AVON PARK - Discussion on changing to a different way of setting the fire assessment rates opened the issue to numerous opinions, but no decision because the city council wants to hear from the citizens.
At Monday's city council meeting, former councilman George Hall noted that the fire assessment was implemented at a time when the city needed more revenue, but could not raise the property taxes.
He recommended keeping the current rate structure, but reducing the level of the rate. Under the proposed rate methodology his fire assessment will be higher, Hall said. "You are going to be hearing from me."
Councilman Garrett Anderson said it would be "less abrasive" to keep the current assessment system.
Mayor Sharon Schuler said she liked the proposal "a lot less" than the current assessment methodology.
Deputy Mayor Brenda Giles said she liked the proposed method, but wanted to hear from the citizens.
City Manager Julian Deleon opened the issue explaining the current and proposed fire assessment rate plans.
With the current methodology, some pay a high fire assessment such as nursing homes, church camps and places of worship, Deleon said. Also, large apartment complexes pay a large assessment because they are paying the residential rate of $165 per unit.
By changing to an "availability for service methodology," everybody pays a flat fee per lot plus a small ad valorem based on the improvement values to the lot, he said.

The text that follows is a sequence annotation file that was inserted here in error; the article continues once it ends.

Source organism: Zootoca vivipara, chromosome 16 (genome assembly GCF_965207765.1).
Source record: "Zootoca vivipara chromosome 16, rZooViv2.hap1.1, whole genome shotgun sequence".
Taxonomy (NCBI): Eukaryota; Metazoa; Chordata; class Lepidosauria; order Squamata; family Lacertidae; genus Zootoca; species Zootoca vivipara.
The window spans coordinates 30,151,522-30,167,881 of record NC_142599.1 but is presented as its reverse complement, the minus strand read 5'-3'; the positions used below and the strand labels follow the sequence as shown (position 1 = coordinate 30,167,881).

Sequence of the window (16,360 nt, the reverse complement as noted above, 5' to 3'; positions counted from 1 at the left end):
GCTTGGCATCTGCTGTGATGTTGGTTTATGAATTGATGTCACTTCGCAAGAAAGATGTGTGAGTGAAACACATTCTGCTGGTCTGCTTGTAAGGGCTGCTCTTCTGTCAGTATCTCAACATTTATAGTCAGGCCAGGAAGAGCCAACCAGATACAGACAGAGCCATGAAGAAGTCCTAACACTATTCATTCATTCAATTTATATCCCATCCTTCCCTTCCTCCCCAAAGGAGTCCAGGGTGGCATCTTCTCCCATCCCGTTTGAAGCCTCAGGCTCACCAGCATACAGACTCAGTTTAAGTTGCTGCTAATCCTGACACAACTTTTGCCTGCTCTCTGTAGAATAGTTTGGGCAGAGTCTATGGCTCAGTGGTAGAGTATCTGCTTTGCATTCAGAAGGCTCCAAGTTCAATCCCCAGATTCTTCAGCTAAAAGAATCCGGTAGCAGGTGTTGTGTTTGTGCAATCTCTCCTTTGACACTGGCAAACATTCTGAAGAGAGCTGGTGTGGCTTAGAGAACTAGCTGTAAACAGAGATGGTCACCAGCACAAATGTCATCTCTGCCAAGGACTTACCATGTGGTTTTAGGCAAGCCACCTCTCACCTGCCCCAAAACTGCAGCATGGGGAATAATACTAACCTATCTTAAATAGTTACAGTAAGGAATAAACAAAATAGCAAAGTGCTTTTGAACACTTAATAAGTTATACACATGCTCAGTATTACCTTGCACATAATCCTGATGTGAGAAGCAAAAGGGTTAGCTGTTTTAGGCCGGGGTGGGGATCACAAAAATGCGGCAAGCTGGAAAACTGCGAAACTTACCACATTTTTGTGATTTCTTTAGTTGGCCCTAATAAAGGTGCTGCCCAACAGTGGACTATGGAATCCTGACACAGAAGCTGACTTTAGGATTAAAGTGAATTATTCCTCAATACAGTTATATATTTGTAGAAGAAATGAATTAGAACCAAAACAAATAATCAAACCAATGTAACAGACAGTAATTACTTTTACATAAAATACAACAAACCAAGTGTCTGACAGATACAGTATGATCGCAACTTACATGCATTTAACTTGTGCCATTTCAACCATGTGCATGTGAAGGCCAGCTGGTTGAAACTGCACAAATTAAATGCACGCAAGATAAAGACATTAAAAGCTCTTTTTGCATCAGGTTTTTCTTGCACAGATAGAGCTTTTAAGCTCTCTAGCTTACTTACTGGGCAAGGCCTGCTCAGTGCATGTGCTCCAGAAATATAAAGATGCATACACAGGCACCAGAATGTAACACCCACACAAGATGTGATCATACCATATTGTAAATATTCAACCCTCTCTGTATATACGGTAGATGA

The recommended flat fee per lot/tax parcel is $40. In addition to the flat fee, residents and businesses would pay $1.68 per $1,000 in improved property value.
Deleon noted that this rate structure would raise about $654,738, which is about $275,000 savings compared to $930,000 that is currently being collected. The difference would be made up with contingency or un-budgeted dollars the city is currently collecting.
Deleon said the proposed plan would lead to a savings for everyone who is currently paying a fire assessment. Later he said Hall's fire assessment would not be higher under the proposed plan.
Deleon noted that with the city's biggest pending annexation, Crystal Lake Club, the overall fire assessment would be $90,000 annually under the current methodology, but only $13,480 with the proposed plan.
The fire assessment for DevTech, a local business, would drop from $415 to $238, he noted.
Schuler asked city staff for a couple of proposals that would lower the fire assessments.
Council will continue discussion on the issue at its next meeting, which will be on Dec. 9.